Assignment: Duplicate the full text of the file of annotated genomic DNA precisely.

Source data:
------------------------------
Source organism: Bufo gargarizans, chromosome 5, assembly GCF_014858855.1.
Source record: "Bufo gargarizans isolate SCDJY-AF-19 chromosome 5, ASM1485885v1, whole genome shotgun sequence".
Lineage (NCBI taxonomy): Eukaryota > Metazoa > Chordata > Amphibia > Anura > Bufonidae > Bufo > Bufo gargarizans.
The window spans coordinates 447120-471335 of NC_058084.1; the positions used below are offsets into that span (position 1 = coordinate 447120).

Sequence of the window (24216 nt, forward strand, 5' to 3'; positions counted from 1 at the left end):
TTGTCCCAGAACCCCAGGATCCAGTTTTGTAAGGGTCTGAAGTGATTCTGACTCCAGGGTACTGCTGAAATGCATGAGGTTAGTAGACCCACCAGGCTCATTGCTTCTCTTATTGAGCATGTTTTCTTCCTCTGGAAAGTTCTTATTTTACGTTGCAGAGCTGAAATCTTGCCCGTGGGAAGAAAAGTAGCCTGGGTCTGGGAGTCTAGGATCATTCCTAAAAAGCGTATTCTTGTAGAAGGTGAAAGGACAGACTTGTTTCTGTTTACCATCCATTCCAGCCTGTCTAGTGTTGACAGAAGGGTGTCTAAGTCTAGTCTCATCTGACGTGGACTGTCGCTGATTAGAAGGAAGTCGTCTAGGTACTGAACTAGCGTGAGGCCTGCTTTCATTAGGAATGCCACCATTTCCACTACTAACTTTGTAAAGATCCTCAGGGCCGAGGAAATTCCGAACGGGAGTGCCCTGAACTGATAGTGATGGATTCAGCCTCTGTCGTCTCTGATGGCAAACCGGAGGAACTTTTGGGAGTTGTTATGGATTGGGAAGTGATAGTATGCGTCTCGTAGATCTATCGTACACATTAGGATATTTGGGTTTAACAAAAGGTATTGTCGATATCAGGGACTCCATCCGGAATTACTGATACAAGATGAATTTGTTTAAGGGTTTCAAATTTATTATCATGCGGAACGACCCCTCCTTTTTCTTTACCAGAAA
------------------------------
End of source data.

Source organism: Bufo gargarizans, chromosome 5, assembly GCF_014858855.1.
Source record: "Bufo gargarizans isolate SCDJY-AF-19 chromosome 5, ASM1485885v1, whole genome shotgun sequence".
Lineage (NCBI taxonomy): Eukaryota > Metazoa > Chordata > Amphibia > Anura > Bufonidae > Bufo > Bufo gargarizans.
The window spans coordinates 447120-471335 of NC_058084.1; the positions used below are offsets into that span (position 1 = coordinate 447120).

Sequence of the window (24216 nt, forward strand, 5' to 3'; positions counted from 1 at the left end):
TTGTCCCAGAACCCCAGGATCCAGTTTTGTAAGGGTCTGAAGTGATTCTGACTCCAGGGTACTGCTGAAATGCATGAGGTTAGTAGACCCACCAGGCTCATTGCTTCTCTTATTGAGCATGTTTTCTTCCTCTGGAAAGTTCTTATTTTACGTTGCAGAGCTGAAATCTTGCCCGTGGGAAGAAAAGTAGCCTGGGTCTGGGAGTCTAGGATCATTCCTAAAAAGCGTATTCTTGTAGAAGGTGAAAGGACAGACTTGTTTCTGTTTACCATCCATTCCAGCCTGTCTAGTGTTGACAGAAGGGTGTCTAAGTCTAGTCTCATCTGACGTGGACTGTCGCTGATTAGAAGGAAGTCGTCTAGGTACTGAACTAGCGTGAGGCCTGCTTTCATTAGGAATGCCACCATTTCCACTACTAACTTTGTAAAGATCCTCAGGGCCGAGGAAATTCCGAACGGGAGTGCCCTGAACTGATAGTGATGGATTCAGCCTCTGTCGTCTCTGATGGCAAACCGGAGGAACTTTTGGGAGTTGTTATGGATTGGGAAGTGATAGTATGCGTCTCGTAGATCTATCGTACACATTAGGATATTTGGGTTTAACAAAAGGTATTGTCGATATCAGGGACTCCATCCGGAATTACTGATACAAGATGAATTTGTTTAAGGGTTTCAAATTTATTATCATGCGGAACGACCCCTCCTTTTTCTTTACCAGAAA